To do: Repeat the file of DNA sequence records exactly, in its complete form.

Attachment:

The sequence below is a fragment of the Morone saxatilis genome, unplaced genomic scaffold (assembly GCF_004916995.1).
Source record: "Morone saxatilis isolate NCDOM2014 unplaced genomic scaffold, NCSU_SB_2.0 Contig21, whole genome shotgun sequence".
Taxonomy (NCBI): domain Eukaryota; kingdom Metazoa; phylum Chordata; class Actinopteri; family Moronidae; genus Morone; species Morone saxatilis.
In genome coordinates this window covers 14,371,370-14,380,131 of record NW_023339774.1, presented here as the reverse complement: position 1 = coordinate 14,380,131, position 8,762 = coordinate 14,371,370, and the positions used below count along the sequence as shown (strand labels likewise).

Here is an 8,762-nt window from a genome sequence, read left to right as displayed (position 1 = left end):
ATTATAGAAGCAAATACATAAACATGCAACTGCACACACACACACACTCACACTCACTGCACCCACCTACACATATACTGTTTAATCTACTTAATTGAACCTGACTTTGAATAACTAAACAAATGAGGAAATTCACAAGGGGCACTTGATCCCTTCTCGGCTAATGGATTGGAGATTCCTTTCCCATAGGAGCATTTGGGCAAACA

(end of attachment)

The sequence below is a fragment of the Morone saxatilis genome, unplaced genomic scaffold (assembly GCF_004916995.1).
Source record: "Morone saxatilis isolate NCDOM2014 unplaced genomic scaffold, NCSU_SB_2.0 Contig21, whole genome shotgun sequence".
Taxonomy (NCBI): domain Eukaryota; kingdom Metazoa; phylum Chordata; class Actinopteri; family Moronidae; genus Morone; species Morone saxatilis.
In genome coordinates this window covers 14,371,370-14,380,131 of record NW_023339774.1, presented here as the reverse complement: position 1 = coordinate 14,380,131, position 8,762 = coordinate 14,371,370, and the positions used below count along the sequence as shown (strand labels likewise).

Here is an 8,762-nt window from a genome sequence, read left to right as displayed (position 1 = left end):
ATTATAGAAGCAAATACATAAACATGCAACTGCACACACACACACACTCACACTCACTGCACCCACCTACACATATACTGTTTAATCTACTTAATTGAACCTGACTTTGAATAACTAAACAAATGAGGAAATTCACAAGGGGCACTTGATCCCTTCTCGGCTAATGGATTGGAGATTCCTTTCCCATAGGAGCATTTGGGCAAACA